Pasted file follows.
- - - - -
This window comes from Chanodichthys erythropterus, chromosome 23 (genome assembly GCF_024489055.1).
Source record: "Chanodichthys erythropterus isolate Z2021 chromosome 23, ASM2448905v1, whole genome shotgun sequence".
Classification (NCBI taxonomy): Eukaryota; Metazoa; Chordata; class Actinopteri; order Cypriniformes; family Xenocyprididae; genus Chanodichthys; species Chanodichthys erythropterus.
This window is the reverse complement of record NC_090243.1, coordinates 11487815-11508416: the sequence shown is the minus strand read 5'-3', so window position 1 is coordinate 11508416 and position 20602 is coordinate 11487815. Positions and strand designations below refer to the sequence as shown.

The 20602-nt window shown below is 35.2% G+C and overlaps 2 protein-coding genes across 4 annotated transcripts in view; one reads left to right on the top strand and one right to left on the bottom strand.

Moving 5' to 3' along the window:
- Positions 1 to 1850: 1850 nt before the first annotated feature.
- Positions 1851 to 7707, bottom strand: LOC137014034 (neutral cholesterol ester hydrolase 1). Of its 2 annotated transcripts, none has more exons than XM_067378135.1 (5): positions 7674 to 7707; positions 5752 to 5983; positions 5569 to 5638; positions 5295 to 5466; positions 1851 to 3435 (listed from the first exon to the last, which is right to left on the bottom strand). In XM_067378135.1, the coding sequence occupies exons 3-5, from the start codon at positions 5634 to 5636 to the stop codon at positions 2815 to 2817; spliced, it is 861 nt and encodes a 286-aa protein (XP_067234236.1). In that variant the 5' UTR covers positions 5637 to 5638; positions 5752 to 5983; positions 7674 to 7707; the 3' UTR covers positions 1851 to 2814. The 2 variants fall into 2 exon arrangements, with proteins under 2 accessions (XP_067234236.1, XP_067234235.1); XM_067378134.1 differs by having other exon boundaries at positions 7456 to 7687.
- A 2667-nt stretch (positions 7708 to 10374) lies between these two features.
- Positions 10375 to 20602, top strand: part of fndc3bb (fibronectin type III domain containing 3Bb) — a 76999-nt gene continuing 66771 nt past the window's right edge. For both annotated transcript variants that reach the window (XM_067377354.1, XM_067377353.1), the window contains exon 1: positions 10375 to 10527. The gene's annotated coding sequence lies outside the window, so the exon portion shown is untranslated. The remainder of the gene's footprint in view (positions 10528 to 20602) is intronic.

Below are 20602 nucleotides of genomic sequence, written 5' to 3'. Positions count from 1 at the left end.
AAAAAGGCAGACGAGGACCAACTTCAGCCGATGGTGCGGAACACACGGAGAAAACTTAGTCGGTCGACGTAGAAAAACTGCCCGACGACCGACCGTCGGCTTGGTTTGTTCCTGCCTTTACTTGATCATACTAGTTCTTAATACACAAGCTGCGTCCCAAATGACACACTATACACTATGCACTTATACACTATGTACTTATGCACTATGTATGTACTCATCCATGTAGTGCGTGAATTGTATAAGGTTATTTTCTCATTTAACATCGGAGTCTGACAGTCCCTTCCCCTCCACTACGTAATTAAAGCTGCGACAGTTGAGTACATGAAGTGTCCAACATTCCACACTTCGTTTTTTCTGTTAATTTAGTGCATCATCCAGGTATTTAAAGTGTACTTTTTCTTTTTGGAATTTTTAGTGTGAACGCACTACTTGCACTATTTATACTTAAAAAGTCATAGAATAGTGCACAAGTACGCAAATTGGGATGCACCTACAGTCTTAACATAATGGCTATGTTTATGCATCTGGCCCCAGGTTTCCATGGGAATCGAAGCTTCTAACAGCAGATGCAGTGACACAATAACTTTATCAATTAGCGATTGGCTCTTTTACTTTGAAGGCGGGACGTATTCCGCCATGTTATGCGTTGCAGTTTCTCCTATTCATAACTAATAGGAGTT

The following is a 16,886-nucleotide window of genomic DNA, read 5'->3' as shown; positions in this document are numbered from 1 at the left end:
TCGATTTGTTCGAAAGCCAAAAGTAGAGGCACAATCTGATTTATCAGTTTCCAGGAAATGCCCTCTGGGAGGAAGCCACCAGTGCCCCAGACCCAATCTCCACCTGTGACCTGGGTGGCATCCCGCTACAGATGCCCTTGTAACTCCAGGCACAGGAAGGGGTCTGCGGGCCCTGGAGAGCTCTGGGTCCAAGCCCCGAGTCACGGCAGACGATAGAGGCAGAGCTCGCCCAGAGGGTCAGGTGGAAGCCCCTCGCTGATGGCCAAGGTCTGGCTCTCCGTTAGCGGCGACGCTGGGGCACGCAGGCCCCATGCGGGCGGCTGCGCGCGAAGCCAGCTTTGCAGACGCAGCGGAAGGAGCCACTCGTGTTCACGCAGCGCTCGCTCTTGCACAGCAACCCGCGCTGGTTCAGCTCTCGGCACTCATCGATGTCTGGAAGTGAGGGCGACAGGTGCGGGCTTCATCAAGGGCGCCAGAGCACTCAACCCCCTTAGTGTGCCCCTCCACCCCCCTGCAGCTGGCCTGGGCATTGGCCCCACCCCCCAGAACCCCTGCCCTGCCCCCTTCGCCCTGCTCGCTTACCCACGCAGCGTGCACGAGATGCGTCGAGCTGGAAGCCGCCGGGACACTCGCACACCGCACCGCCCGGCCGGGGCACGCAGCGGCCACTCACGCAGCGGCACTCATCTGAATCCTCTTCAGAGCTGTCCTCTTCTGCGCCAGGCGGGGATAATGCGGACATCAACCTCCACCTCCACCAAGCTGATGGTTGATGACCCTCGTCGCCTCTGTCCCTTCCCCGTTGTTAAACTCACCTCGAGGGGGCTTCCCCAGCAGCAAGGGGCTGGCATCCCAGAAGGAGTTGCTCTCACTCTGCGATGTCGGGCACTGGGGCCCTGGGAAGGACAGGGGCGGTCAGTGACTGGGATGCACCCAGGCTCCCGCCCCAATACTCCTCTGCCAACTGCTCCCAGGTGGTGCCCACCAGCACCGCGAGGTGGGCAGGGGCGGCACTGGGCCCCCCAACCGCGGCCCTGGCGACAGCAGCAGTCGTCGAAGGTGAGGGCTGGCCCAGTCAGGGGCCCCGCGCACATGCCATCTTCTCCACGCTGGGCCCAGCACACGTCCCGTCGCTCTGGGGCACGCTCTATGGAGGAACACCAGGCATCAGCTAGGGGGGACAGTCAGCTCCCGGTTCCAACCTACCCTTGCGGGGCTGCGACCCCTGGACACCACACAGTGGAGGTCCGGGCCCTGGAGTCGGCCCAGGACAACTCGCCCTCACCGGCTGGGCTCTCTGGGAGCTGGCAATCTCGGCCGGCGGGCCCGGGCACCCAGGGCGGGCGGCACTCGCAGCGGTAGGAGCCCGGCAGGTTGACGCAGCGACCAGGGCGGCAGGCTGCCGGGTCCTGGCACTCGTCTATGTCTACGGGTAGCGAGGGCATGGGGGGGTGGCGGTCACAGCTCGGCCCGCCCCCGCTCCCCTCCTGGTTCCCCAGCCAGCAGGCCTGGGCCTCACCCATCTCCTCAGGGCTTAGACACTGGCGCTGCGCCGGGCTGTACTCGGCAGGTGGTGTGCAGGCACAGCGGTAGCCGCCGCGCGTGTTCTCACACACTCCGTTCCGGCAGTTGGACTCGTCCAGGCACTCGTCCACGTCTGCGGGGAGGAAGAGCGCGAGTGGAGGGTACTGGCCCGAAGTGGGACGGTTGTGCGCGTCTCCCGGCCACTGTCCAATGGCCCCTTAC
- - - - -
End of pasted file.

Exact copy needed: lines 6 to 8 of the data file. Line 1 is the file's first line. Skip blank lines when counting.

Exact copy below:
Moving 5' to 3' along the window:
- Positions 1 to 1850: 1850 nt before the first annotated feature.
- Positions 1851 to 7707, bottom strand: LOC137014034 (neutral cholesterol ester hydrolase 1). Of its 2 annotated transcripts, none has more exons than XM_067378135.1 (5): positions 7674 to 7707; positions 5752 to 5983; positions 5569 to 5638; positions 5295 to 5466; positions 1851 to 3435 (listed from the first exon to the last, which is right to left on the bottom strand). In XM_067378135.1, the coding sequence occupies exons 3-5, from the start codon at positions 5634 to 5636 to the stop codon at positions 2815 to 2817; spliced, it is 861 nt and encodes a 286-aa protein (XP_067234236.1). In that variant the 5' UTR covers positions 5637 to 5638; positions 5752 to 5983; positions 7674 to 7707; the 3' UTR covers positions 1851 to 2814. The 2 variants fall into 2 exon arrangements, with proteins under 2 accessions (XP_067234236.1, XP_067234235.1); XM_067378134.1 differs by having other exon boundaries at positions 7456 to 7687.